That’s a tough question because there are so many variables. I prefer the liquid version because my HE washer uses so little water, I find the powdered version doesn’t dissolve well. That’s why I recommend powder users to throw the powder into the washer itself (not the dispenser) first, before the clothes. Now it will get hit with water first, giving it more time to dissolve and get to work. The liquid version does involve a few more steps which is why some readers do prefer it.

Can I use homemade laundry detergent in HE washer?

Yes. Both this powdered and the liquid version are non-sudsing, even though they contain soap. What makes the HE-compatible is that the soap becomes highly diluted. Remember that this homemade detergent—either version—is not going to produce bubbles or suds. If you need that to be satisfied, you won’t like these recipes! The proof for how well they work is in the dirty water you’ll see. It’s amazing that so little homemade detergent can produce such great results.

Won’t borax, washing soda or Fels-Naptha void my washer’s warranty?

Please consult your owner manual. While many manufacturers recommend a specific brand of detergent because they have marketing partnerships with major brands, I have yet to see where any warranty was put at risk in writing for using borax, washing soda, Fels-Naptha or another laundry bar soap in the machine.

I’ve used all of those products including white vinegar (1 cup in the final rinse) by the gallon in my machines and have never had a repair issue, let alone warranty problem. However, please make this determination for yourself. I cannot guarantee your outcome.

Are these recipes fragrance-free?

Technically, no. Dawn does have some amount of fragrance as does Fels-Naptha. But again, compared to fragranced commercial brands of laundry detergent, it’s minuscule. Remember the dilution with these recipes. You can substitute ZOTE laundry bar soap for the Fels-Naptha, which is all-natural and fragrance-free.

How much should I use per load?

Start with 1 tablespoon. And do not judge the outcome by the number of bubbles and suds you can observe during the wash cycle. Know now that you will see none.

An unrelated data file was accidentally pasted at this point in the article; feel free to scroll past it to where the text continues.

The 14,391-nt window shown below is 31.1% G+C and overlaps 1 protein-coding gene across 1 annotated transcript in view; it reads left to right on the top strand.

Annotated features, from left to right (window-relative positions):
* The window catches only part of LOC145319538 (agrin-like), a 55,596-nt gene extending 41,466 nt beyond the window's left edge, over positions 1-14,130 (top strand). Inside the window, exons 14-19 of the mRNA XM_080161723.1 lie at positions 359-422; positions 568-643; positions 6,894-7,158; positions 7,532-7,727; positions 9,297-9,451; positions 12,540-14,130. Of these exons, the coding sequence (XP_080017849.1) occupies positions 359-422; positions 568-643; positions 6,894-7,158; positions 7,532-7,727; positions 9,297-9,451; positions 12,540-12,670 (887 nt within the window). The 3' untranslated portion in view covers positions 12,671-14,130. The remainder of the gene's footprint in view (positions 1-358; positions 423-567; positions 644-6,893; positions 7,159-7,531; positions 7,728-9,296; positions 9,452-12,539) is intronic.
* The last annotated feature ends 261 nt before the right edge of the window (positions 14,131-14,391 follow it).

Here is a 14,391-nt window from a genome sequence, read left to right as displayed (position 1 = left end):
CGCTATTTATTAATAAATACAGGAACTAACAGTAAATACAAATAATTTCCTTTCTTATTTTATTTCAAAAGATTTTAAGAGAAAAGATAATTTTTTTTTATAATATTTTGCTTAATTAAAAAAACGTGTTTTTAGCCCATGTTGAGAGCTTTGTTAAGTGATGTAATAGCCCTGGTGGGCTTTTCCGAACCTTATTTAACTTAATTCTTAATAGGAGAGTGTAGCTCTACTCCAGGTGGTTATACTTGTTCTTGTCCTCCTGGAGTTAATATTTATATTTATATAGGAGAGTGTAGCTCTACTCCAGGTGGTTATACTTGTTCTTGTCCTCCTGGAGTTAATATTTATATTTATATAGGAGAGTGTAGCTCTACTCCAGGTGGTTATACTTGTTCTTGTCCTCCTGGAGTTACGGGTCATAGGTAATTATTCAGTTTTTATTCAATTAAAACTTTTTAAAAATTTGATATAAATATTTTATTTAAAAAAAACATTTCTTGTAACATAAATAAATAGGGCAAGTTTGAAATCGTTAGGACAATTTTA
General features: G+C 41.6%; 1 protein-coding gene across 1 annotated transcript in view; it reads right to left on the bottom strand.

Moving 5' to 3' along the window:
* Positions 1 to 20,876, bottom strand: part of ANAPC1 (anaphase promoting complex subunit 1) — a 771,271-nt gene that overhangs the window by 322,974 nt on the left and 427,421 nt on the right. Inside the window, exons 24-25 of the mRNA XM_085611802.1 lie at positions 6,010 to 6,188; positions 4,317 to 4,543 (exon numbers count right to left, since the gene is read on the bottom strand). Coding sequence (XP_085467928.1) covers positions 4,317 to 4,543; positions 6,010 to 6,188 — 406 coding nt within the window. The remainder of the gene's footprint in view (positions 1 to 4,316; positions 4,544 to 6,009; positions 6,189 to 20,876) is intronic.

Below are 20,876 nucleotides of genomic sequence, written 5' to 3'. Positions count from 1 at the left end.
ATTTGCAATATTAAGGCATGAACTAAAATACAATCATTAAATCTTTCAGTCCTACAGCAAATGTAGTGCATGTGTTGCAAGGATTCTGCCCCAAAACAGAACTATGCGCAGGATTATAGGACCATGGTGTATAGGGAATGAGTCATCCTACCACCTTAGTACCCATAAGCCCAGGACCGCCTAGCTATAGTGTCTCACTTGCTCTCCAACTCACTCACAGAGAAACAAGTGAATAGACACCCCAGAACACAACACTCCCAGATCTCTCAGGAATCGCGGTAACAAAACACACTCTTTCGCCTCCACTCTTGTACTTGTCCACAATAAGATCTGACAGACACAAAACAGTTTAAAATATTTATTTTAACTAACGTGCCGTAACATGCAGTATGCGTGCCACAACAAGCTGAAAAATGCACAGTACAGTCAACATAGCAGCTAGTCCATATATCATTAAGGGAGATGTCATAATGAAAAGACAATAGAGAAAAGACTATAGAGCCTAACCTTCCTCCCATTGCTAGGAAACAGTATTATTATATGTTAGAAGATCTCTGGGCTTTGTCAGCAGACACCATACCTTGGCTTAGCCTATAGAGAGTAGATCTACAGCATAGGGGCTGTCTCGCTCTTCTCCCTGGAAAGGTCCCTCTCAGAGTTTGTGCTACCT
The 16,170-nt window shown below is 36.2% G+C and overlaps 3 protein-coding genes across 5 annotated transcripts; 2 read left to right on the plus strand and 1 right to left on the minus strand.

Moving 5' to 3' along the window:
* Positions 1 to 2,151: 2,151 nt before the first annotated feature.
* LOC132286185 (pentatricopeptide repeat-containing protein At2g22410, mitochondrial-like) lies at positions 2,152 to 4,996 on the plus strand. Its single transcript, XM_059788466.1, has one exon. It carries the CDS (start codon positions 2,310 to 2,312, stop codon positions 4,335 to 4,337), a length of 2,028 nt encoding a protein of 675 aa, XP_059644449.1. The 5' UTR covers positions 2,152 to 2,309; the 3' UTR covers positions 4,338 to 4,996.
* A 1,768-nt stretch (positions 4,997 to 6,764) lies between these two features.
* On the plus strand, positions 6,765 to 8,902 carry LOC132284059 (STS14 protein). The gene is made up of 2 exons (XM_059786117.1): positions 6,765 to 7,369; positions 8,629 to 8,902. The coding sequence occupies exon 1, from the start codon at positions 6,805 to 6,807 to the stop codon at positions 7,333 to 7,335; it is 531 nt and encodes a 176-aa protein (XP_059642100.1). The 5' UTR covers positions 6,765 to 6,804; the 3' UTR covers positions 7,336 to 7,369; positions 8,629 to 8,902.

Do I still need to pretreat stains, or will these recipes take care of that?

Absolutely, you need to pretreat stains. Without question. You have many very effective options: Dawn, Lestoil, Soilove, Fels-Naptha (dampen a corner of a Fels-Naptha bar and rub it into the stain). Treating stains ahead of time is another reason you can use so very little detergent in the wash load.

Why has this homemade detergent turned my white things gray and towels stiff and stinky? 

Remember what I said about learning things the hard way? This is it. I know from experience that using too much detergent will make white things dingy, and towels and other items stiff, scratchy, and stinky too. The problem is the detergent you’ve added to the wash cycle was too much to get rinsed out fully.

Detergents build up in fabrics and become breeding grounds for bacteria. Those bacteria and all that build-up of detergent create that grayish color and the stink, too.

Why should I bother to make my own laundry detergent?

Two reasons: You’ll save a ton of money and you’ll know what’s in it. These days, many laundry detergents and softening products are laden with harsh chemicals and overpowering fragrance. And compared to the basic ingredients that go into them, they’re expensive!

Over the past 20 years, the price of ingredients for homemade detergent has pretty much held steady. I can still make my own for less than a nickel a washload. Compare that to these currently published prices for popular commercial options:

  • Tide Pods $.34/load
  •  Mrs. Meyer’s Clean Day $.20/load
  • Kirkland Ultra Clean liquid $.20/load